Robot roll call: Introducing Canada’s new space robots

Recently the Canadian Space Agency (CSA) showed off their latest prototypes of rovers designed for use on the moon and Mars. The rovers—five of which are brand new designs and one of which has been upgraded—are being put through their paces at the CSA’s simulated testing grounds.

Canada is known for its space robotics technology. The famous Canadarm and Canadarm 2 (used on the space shuttle and the International Space Station, respectively), as well as Dextre, the two-armed robot on the International Space Station, were mainly built by MacDonald, Dettwiler, and Associates (MDA), a contractor based in B.C. MDA is a major figure in the CSA’s line of terrestrial rovers – they were the prime contractor on three of them. The CSA contributed a robotic arm to NASA’s rover “Curiosity,” which landed on Mars this past summer.

The largest and fastest of the CSA’s rovers is the Lunar Exploration Light Rover. Weighing in at 900 kg, the six-wheeled vehicle is designed to be a mobile moon lab, but it can be upgraded to transport humans. It can carry up to 300 kg of science payloads and travel at speeds of 15 km/h – by contrast, the LRV (“moon buggy”) that was used in the Apollo program had a speed limit of 10 km/h. The rover is semi-autonomous, meaning it can manoeuvre around obstacles without direct human intervention.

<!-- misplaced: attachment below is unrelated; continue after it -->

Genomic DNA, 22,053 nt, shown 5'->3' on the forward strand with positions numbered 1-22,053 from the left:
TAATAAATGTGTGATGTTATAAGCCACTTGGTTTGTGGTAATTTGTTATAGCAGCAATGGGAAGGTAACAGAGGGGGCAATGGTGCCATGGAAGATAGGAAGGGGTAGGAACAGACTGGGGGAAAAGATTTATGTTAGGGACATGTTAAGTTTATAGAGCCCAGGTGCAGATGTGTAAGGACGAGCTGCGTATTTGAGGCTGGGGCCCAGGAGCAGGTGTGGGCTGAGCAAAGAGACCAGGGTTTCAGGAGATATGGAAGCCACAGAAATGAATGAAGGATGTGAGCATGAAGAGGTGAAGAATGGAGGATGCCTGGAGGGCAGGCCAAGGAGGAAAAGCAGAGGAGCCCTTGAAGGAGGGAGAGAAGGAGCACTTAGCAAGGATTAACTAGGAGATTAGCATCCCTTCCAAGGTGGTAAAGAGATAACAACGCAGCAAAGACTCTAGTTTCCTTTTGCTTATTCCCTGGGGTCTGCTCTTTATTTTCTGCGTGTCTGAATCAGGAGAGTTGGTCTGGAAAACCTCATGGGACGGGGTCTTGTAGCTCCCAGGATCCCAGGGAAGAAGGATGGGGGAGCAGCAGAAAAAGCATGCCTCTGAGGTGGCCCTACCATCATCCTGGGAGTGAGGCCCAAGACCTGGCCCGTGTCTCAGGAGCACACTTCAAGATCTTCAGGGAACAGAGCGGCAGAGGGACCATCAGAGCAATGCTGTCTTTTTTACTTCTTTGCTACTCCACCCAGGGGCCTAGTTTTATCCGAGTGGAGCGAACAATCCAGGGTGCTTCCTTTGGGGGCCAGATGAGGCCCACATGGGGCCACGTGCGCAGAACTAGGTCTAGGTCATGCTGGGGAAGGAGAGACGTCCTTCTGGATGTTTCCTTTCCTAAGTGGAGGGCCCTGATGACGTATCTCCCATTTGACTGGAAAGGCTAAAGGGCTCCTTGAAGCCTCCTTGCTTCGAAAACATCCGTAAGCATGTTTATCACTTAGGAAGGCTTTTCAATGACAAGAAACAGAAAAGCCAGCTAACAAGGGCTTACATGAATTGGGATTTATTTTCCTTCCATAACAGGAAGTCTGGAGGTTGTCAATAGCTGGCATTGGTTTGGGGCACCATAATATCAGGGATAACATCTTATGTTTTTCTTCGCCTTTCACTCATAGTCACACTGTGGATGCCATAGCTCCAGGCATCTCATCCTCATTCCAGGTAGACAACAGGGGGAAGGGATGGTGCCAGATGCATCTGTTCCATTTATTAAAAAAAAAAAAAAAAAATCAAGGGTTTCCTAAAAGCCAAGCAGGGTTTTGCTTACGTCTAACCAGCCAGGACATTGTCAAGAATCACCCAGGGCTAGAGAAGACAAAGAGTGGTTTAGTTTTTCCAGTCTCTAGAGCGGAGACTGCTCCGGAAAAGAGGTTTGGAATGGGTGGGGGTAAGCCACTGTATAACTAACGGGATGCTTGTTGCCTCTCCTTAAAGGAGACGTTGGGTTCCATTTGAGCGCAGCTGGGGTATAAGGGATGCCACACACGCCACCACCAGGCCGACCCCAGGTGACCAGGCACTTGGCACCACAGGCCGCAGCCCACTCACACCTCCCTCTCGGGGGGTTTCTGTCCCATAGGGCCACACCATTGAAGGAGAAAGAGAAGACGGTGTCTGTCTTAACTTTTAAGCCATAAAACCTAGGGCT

The Mars Exploration Science Rover, a smaller six-wheel vehicle with solar power, is designed to collect and return samples from Mars. It includes a robotic arm with a microscope and mini-corer for geological research. Most lunar and Mars missions involve geology, and Gilles Leclerc, the CSA’s director-general of space exploration, told CBC that Canada’s experience with mining technology is valuable in these situations.

Also included in the CSA’s fleet are “micro-rovers”: small, short-range vehicles tethered to larger rovers. The fully-autonomous Kapvik micro-rover, weighing 40 kg, could be useful in a variety of roles. It is capable of helping an astronaut or larger rover dig. It can enter tight spaces that would be inaccessible to a larger vehicle. Especially useful is its ability to travel on slopes as steep as 65 degrees. The moon is full of craters that are of interest to geologists but too steep to be accessible to larger vehicles.

At this point, the rovers are still earthbound prototypes. The rovers have not yet been to space, and it could be a long time before they are finally put into use as intended. “The horizon we’re looking at in terms of taking the technologies on these terrestrial prototypes and transferring them into a real space mission to the moon or Mars is about 2020,” said Leclerc in an interview with the CBC.


ILLUSTRATION BY: Caroline Norman